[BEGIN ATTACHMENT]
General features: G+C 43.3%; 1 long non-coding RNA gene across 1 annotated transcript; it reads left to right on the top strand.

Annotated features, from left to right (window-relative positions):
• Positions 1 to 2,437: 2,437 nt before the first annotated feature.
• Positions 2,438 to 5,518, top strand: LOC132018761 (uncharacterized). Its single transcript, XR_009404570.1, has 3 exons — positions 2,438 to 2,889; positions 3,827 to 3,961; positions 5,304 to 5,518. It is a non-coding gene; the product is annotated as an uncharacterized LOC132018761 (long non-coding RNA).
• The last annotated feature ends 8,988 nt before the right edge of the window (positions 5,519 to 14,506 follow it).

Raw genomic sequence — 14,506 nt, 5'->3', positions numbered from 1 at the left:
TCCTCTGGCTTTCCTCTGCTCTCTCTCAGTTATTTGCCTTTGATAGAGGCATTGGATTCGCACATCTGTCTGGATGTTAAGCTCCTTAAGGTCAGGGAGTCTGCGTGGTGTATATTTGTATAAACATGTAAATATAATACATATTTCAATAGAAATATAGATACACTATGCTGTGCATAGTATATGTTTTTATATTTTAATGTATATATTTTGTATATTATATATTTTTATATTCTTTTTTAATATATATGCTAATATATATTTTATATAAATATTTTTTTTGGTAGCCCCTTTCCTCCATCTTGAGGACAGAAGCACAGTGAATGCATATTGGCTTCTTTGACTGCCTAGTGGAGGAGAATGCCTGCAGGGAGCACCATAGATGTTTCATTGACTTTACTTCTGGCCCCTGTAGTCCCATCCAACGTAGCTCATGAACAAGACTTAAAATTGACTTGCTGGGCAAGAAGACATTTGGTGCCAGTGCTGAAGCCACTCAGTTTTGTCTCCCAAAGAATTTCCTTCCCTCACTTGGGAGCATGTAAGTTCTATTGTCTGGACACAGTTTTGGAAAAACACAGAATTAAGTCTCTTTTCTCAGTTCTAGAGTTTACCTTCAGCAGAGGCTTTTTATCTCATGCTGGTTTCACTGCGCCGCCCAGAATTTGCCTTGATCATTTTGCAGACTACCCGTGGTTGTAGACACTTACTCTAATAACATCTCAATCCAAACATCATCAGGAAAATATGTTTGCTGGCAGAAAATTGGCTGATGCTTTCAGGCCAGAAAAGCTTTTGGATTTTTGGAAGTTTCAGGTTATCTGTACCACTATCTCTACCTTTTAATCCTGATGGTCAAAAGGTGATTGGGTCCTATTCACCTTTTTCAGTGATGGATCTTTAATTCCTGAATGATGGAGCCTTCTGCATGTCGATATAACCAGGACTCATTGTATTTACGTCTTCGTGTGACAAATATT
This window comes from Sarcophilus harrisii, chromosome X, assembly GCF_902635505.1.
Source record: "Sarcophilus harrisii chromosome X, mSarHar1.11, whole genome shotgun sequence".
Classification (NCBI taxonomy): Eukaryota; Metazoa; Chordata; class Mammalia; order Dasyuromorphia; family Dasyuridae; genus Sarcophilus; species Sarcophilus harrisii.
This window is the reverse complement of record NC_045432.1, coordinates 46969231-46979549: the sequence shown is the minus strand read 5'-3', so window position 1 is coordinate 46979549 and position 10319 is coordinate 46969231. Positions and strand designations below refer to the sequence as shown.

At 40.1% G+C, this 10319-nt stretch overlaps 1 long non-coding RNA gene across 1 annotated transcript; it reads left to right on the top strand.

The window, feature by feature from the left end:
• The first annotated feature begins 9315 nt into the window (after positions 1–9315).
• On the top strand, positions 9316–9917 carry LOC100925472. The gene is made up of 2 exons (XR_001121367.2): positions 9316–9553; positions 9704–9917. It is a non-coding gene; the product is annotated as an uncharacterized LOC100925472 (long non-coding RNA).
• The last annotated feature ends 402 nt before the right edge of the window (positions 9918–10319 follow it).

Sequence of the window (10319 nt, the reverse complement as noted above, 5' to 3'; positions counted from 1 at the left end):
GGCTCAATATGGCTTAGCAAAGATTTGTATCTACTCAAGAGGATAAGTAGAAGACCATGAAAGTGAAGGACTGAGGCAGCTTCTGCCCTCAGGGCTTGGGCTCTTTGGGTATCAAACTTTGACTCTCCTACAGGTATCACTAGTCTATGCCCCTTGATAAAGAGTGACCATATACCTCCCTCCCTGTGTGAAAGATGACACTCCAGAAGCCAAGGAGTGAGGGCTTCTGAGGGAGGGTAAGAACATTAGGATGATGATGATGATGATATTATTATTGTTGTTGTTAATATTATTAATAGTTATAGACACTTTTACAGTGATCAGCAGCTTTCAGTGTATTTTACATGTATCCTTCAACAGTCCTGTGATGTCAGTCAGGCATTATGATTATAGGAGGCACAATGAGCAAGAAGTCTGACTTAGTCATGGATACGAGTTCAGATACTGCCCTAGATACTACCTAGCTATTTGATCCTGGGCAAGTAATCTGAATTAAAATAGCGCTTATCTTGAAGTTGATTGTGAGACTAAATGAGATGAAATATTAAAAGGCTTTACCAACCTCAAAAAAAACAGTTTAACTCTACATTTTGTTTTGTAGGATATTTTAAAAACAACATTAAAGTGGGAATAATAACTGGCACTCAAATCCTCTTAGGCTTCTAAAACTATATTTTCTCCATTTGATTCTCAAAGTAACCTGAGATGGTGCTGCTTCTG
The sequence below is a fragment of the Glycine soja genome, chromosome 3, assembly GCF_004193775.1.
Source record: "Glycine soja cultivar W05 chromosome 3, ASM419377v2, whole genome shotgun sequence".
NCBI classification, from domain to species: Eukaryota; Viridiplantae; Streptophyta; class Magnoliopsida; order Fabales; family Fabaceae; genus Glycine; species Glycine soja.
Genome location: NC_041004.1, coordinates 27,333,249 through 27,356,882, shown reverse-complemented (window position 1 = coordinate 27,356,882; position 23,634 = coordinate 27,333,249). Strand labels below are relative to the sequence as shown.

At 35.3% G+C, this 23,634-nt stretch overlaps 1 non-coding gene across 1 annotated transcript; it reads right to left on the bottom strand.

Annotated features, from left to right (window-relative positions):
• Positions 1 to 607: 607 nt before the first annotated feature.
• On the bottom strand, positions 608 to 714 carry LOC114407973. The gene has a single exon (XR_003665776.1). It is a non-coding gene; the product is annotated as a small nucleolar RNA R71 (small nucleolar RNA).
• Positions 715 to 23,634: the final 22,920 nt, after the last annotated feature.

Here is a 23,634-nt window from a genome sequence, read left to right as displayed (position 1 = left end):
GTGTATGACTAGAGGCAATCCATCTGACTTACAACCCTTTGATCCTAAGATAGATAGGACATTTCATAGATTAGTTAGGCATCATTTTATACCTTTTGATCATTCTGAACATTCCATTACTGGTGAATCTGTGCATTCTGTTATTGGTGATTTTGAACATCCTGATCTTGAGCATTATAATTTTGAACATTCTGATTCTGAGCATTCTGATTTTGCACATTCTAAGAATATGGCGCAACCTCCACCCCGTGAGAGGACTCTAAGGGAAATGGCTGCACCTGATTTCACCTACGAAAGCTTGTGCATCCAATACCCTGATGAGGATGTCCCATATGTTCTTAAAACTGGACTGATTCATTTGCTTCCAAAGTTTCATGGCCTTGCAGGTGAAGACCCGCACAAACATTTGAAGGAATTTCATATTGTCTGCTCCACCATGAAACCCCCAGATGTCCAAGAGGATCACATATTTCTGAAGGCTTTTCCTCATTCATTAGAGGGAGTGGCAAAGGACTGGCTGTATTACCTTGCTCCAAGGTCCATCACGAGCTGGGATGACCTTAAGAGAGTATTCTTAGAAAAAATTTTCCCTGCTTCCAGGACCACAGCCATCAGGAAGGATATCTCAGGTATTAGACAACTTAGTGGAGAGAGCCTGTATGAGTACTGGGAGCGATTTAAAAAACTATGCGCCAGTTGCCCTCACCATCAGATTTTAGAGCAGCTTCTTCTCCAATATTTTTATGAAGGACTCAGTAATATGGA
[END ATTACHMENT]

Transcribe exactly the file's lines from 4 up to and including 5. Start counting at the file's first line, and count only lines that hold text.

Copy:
• Positions 2,438 to 5,518, top strand: LOC132018761 (uncharacterized). Its single transcript, XR_009404570.1, has 3 exons — positions 2,438 to 2,889; positions 3,827 to 3,961; positions 5,304 to 5,518. It is a non-coding gene; the product is annotated as an uncharacterized LOC132018761 (long non-coding RNA).
• The last annotated feature ends 8,988 nt before the right edge of the window (positions 5,519 to 14,506 follow it).